AVHRR (10.8 µm), MODIS (11.0 µm), and VIIRS (11.45 µm) Infrared window channel images [click to enlarge]

AVHRR (10.8 µm), MODIS (11.0 µm), and VIIRS (11.45 µm) Infrared window channel images [click to enlarge]

Excellent detail can also be seen in a series of 1-km resolution MODIS Water Vapor (6.7 µm) images spanning the 21-22 January period, shown below.

MODIS Water Vapor (6.7 µm) images [click to enlarge]

MODIS Water Vapor (6.7 µm) images [click to enlarge]

One interesting aspect to note was that the cold front associated with the intensifying storm had moved southward across the Gulf of Mexico (surface analyses), crossed the mountainous terrain of Mexico, and emerged as an area of strong gap winds over the Pacific Ocean south of Mexico (in the Gulf of Tehuantepec). The leading edge of the gap wind flow, known as a Tehuano wind (or a “Tehuantepecer”), was marked by a thin arc cloud fanning out away from the southerrn coast of Mexico, with hazy plumes of blowing dust seen streaming southward off the coast as the strong northerly winds persisted during the day.

GOES-13 Visible (0.63 µm) images [click to play animation]

GOES-13 Visible (0.63 µm) images [click to play animation]

The hazy signature of blowing dust resulting from the strong gap wind flow was even more recognizable on Suomi NPP VIIRS true-color RGB imagery, below.

Suomi NPP VIIRS true-color RGB image [click to enlarge]

Suomi NPP VIIRS true-color RGB image [click to enlarge]

GOES-13 satellite-derived atmospheric motion vector (AMV) winds, below, were showing cloud targets moving at speeds around 30-35 knots. Unfortunately, there was no good Metop ASCAT wind coverage of the Tehuano winds (as was the case for past events such as these documented here and here).

GOES and ASCAT satellite winds [click to play animation]

GOES and ASCAT satellite winds [click to play animation]

===== 23 January  Update =====

As the surface low deepened to a minimum central pressure of 983 hPa and moved northeastward just off the US East Coast (surface analyses), GOES-13 Visible (0.63 µm) images, below, showed  the moisture — with some embedded convective elements, judging from the texture and shadowing of the cloud tops — moving inland from the Atlantic Ocean north of the storm. Thundersnow was in fact reported at a number of locations. A similar animation of GOES-13 Visible images covering the daylight portions of the 22-23 January period is available here, with the entire 48-hour Infrared window channel (10.7 µm)  animation here.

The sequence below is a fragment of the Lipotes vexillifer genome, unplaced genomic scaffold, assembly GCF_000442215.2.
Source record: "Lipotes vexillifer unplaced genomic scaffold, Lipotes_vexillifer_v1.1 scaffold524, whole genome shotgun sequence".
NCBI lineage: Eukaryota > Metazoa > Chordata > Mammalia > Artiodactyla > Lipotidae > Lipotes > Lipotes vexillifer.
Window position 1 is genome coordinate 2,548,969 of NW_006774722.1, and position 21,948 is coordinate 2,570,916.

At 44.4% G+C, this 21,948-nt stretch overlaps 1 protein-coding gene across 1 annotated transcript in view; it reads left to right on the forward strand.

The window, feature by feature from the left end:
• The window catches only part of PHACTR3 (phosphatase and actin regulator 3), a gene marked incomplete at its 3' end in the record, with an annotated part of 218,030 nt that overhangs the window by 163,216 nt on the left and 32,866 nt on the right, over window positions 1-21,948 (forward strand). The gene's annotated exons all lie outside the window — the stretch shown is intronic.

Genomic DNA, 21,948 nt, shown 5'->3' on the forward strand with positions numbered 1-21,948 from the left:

GOES-13 Visible (0.63 µm) images with surface weather symbols [click to play animation]

GOES-13 Visible (0.63 µm) images with surface weather symbols [click to play animation]

Consecutive Suomi NPP VIIRS true-color RGB images at 1652 and 1828 UTC, below, provided a more detailed view of the convective elements that were moving inland north of the storm center.

Suomi NPP VIIRS true-color RGB images at 1652 and 1828 UTC [click to enlarge]

Suomi NPP VIIRS true-color RGB images at 1652 and 1828 UTC [click to enlarge]

===== 24 January Update =====

MIMIC Total Precipitable Water product [click to enlarge]

MIMIC Total Precipitable Water product [click to enlarge]

Shown above is a 72-hour animation of the MIMIC TPW product (from 00 UTC on 21 January to 00 UTC on 24 January), which — as mentioned at the beginning of this blog post — revealed the large amount of moisture-rich air that was drawn northward and subsequently wrapped into the storm. South of Mexico, a narrow tongue of dry air (a signature of the aforementioned Tehuano wind event) was also clearly seen, moving southwestward over the Pacific Ocean.

GOES-13 Water Vapor (6.5 µm) images, with surface weather symbols [click to play MP4 animation]